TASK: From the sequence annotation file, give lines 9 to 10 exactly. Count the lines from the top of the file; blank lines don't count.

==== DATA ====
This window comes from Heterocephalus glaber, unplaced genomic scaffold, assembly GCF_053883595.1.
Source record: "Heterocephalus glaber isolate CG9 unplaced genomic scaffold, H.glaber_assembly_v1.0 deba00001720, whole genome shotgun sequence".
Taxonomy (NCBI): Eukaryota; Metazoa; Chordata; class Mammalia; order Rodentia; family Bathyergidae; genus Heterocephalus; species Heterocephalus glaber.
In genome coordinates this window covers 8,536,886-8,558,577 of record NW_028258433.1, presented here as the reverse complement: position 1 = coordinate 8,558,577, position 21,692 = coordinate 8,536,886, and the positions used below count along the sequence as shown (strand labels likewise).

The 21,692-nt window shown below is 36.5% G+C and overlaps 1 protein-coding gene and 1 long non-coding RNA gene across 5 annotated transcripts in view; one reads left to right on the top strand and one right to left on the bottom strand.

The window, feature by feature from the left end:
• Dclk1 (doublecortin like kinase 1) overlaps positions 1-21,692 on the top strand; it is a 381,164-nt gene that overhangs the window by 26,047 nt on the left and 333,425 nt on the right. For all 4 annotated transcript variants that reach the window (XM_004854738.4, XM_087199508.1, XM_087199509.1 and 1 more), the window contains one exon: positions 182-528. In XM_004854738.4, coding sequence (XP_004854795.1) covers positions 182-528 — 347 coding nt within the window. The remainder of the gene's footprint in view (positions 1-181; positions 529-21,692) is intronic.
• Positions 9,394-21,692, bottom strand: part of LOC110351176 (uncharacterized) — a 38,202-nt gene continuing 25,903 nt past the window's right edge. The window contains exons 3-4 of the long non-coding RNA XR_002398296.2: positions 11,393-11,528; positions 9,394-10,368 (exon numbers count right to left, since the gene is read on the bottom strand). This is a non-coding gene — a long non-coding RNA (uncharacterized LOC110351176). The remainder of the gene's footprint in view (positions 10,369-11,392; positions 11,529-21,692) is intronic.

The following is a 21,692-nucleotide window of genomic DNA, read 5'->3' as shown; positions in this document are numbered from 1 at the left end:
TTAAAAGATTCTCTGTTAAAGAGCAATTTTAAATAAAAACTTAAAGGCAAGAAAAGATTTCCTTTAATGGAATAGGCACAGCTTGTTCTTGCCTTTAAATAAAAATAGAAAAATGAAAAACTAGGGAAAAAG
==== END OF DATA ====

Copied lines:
The following is a 21,692-nucleotide window of genomic DNA, read 5'->3' as shown; positions in this document are numbered from 1 at the left end:
TTAAAAGATTCTCTGTTAAAGAGCAATTTTAAATAAAAACTTAAAGGCAAGAAAAGATTTCCTTTAATGGAATAGGCACAGCTTGTTCTTGCCTTTAAATAAAAATAGAAAAATGAAAAACTAGGGAAAAAG